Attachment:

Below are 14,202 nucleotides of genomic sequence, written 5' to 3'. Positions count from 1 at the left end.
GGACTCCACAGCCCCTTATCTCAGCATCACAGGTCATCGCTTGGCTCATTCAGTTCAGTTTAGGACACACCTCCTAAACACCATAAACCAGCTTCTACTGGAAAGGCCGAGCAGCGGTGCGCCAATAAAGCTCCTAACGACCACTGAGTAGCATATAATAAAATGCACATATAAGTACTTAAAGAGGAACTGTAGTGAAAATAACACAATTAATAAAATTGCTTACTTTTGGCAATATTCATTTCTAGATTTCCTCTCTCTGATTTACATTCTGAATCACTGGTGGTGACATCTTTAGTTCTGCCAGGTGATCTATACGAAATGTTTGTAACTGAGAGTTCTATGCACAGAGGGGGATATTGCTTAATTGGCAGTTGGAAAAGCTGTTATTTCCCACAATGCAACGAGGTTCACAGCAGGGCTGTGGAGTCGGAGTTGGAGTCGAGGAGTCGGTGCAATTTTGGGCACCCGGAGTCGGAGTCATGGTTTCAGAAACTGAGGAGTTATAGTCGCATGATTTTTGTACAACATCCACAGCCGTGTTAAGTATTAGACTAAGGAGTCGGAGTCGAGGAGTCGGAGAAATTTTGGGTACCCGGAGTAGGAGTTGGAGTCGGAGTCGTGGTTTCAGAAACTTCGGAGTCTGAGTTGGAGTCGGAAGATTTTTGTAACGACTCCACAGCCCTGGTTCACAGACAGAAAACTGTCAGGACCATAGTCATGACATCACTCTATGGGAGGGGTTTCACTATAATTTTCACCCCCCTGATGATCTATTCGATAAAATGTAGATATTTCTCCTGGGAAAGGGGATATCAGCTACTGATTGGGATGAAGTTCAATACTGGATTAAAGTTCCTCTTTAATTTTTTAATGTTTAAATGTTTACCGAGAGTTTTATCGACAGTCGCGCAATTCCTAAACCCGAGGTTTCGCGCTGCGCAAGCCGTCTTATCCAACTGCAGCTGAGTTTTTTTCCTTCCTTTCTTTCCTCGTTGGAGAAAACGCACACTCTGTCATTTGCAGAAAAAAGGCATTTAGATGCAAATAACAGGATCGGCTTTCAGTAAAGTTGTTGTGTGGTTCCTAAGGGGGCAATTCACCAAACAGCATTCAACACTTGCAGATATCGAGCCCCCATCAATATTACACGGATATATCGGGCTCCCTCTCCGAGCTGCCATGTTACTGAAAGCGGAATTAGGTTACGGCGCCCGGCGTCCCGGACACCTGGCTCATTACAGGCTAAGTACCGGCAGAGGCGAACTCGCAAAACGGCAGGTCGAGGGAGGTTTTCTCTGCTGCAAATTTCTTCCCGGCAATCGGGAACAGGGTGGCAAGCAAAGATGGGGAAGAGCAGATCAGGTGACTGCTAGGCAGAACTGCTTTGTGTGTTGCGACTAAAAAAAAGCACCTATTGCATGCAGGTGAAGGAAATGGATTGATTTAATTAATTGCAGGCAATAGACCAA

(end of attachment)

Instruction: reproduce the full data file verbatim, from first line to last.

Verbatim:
Below are 14,202 nucleotides of genomic sequence, written 5' to 3'. Positions count from 1 at the left end.
GGACTCCACAGCCCCTTATCTCAGCATCACAGGTCATCGCTTGGCTCATTCAGTTCAGTTTAGGACACACCTCCTAAACACCATAAACCAGCTTCTACTGGAAAGGCCGAGCAGCGGTGCGCCAATAAAGCTCCTAACGACCACTGAGTAGCATATAATAAAATGCACATATAAGTACTTAAAGAGGAACTGTAGTGAAAATAACACAATTAATAAAATTGCTTACTTTTGGCAATATTCATTTCTAGATTTCCTCTCTCTGATTTACATTCTGAATCACTGGTGGTGACATCTTTAGTTCTGCCAGGTGATCTATACGAAATGTTTGTAACTGAGAGTTCTATGCACAGAGGGGGATATTGCTTAATTGGCAGTTGGAAAAGCTGTTATTTCCCACAATGCAACGAGGTTCACAGCAGGGCTGTGGAGTCGGAGTTGGAGTCGAGGAGTCGGTGCAATTTTGGGCACCCGGAGTCGGAGTCATGGTTTCAGAAACTGAGGAGTTATAGTCGCATGATTTTTGTACAACATCCACAGCCGTGTTAAGTATTAGACTAAGGAGTCGGAGTCGAGGAGTCGGAGAAATTTTGGGTACCCGGAGTAGGAGTTGGAGTCGGAGTCGTGGTTTCAGAAACTTCGGAGTCTGAGTTGGAGTCGGAAGATTTTTGTAACGACTCCACAGCCCTGGTTCACAGACAGAAAACTGTCAGGACCATAGTCATGACATCACTCTATGGGAGGGGTTTCACTATAATTTTCACCCCCCTGATGATCTATTCGATAAAATGTAGATATTTCTCCTGGGAAAGGGGATATCAGCTACTGATTGGGATGAAGTTCAATACTGGATTAAAGTTCCTCTTTAATTTTTTAATGTTTAAATGTTTACCGAGAGTTTTATCGACAGTCGCGCAATTCCTAAACCCGAGGTTTCGCGCTGCGCAAGCCGTCTTATCCAACTGCAGCTGAGTTTTTTTCCTTCCTTTCTTTCCTCGTTGGAGAAAACGCACACTCTGTCATTTGCAGAAAAAAGGCATTTAGATGCAAATAACAGGATCGGCTTTCAGTAAAGTTGTTGTGTGGTTCCTAAGGGGGCAATTCACCAAACAGCATTCAACACTTGCAGATATCGAGCCCCCATCAATATTACACGGATATATCGGGCTCCCTCTCCGAGCTGCCATGTTACTGAAAGCGGAATTAGGTTACGGCGCCCGGCGTCCCGGACACCTGGCTCATTACAGGCTAAGTACCGGCAGAGGCGAACTCGCAAAACGGCAGGTCGAGGGAGGTTTTCTCTGCTGCAAATTTCTTCCCGGCAATCGGGAACAGGGTGGCAAGCAAAGATGGGGAAGAGCAGATCAGGTGACTGCTAGGCAGAACTGCTTTGTGTGTTGCGACTAAAAAAAAGCACCTATTGCATGCAGGTGAAGGAAATGGATTGATTTAATTAATTGCAGGCAATAGACCAA